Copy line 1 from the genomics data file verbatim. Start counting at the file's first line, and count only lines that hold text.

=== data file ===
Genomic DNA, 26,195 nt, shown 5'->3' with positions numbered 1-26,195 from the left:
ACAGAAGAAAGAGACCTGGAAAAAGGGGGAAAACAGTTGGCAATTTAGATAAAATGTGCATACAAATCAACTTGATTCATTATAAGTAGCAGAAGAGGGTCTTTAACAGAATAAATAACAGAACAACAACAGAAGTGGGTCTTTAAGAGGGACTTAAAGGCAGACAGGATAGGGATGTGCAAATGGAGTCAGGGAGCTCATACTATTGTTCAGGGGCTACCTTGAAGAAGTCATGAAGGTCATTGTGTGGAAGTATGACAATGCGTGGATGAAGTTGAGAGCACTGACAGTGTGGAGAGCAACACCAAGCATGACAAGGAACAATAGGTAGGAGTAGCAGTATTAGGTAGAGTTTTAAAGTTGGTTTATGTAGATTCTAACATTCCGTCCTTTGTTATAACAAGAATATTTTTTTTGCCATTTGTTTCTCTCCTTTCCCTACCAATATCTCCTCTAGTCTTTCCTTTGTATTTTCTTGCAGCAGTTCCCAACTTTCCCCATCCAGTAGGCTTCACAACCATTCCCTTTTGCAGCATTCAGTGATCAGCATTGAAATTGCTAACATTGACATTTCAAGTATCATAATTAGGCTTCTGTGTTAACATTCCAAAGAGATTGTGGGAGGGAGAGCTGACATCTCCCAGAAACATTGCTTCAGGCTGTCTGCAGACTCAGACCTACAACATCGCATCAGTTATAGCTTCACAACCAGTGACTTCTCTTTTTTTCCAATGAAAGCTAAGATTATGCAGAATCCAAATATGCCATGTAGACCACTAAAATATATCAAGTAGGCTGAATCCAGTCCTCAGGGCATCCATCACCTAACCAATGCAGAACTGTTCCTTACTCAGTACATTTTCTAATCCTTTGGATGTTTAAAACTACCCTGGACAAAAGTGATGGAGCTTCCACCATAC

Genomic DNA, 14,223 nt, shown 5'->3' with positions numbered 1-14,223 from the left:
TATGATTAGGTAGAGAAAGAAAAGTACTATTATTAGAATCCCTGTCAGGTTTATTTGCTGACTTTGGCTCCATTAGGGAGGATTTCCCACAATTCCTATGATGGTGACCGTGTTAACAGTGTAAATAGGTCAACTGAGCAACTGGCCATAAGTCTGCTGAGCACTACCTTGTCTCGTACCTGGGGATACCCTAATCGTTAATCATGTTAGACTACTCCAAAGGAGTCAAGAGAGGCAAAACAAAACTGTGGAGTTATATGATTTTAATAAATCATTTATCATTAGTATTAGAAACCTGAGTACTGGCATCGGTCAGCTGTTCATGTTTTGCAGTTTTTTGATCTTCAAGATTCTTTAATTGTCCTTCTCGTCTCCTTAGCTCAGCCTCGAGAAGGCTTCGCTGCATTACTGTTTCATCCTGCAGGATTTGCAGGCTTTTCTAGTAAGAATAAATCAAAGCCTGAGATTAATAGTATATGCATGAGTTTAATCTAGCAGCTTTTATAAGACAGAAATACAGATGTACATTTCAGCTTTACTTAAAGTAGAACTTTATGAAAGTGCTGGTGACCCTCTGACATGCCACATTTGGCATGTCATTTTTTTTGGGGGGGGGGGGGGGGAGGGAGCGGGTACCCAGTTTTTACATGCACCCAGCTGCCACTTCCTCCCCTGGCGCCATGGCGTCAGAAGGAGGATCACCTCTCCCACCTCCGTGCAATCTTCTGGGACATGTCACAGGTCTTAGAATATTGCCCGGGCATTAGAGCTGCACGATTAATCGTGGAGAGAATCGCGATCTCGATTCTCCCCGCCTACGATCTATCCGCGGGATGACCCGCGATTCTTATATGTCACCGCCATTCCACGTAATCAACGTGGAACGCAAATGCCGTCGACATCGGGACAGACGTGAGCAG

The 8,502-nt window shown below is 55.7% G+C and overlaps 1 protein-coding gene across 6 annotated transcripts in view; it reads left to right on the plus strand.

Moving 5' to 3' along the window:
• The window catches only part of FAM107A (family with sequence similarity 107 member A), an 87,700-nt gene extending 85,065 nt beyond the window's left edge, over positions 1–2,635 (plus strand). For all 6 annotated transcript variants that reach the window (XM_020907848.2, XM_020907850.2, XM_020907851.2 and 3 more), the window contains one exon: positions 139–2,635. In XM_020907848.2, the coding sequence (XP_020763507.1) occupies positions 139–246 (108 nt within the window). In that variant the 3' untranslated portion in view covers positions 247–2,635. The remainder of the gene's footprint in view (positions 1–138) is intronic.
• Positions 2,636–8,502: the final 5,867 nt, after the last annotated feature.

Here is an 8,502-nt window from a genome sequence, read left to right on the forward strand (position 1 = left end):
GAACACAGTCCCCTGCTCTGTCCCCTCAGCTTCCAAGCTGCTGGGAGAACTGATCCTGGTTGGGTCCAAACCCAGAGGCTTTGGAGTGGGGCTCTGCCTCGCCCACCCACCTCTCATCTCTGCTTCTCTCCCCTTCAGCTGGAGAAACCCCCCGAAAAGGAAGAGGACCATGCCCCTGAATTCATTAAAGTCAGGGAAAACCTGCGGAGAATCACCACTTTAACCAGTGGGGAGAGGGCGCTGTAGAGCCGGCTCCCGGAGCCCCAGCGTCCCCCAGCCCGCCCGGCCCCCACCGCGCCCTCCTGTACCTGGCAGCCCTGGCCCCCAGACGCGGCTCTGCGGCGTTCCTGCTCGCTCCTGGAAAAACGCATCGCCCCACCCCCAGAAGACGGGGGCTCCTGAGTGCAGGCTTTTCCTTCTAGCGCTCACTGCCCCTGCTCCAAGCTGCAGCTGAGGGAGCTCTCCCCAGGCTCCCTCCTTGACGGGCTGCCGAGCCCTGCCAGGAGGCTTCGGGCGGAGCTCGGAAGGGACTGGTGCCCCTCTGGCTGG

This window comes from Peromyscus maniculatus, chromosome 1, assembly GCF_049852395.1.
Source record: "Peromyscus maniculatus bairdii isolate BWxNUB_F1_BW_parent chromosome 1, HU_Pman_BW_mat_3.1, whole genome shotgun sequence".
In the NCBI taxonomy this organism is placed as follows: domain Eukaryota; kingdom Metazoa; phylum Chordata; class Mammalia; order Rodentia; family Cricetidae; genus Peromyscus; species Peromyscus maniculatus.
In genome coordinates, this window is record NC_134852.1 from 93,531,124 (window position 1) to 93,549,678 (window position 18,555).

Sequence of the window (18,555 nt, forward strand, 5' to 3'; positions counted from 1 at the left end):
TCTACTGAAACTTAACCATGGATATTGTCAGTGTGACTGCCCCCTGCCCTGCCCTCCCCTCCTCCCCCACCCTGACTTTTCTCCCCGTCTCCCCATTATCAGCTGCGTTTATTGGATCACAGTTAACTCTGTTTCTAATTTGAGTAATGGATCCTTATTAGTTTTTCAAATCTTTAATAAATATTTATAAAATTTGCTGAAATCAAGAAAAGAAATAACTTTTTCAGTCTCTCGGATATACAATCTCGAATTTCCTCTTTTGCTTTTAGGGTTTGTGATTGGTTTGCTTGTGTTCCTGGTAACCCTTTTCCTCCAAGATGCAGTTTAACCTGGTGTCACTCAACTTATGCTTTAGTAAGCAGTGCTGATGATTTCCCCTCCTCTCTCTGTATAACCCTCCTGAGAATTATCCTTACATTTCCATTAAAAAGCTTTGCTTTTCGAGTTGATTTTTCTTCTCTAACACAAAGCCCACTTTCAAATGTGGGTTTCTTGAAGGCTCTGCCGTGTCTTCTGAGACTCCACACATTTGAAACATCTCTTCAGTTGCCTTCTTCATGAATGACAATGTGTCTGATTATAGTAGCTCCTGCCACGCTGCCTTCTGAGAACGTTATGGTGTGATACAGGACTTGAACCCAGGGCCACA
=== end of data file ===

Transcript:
Genomic DNA, 26,195 nt, shown 5'->3' with positions numbered 1-26,195 from the left: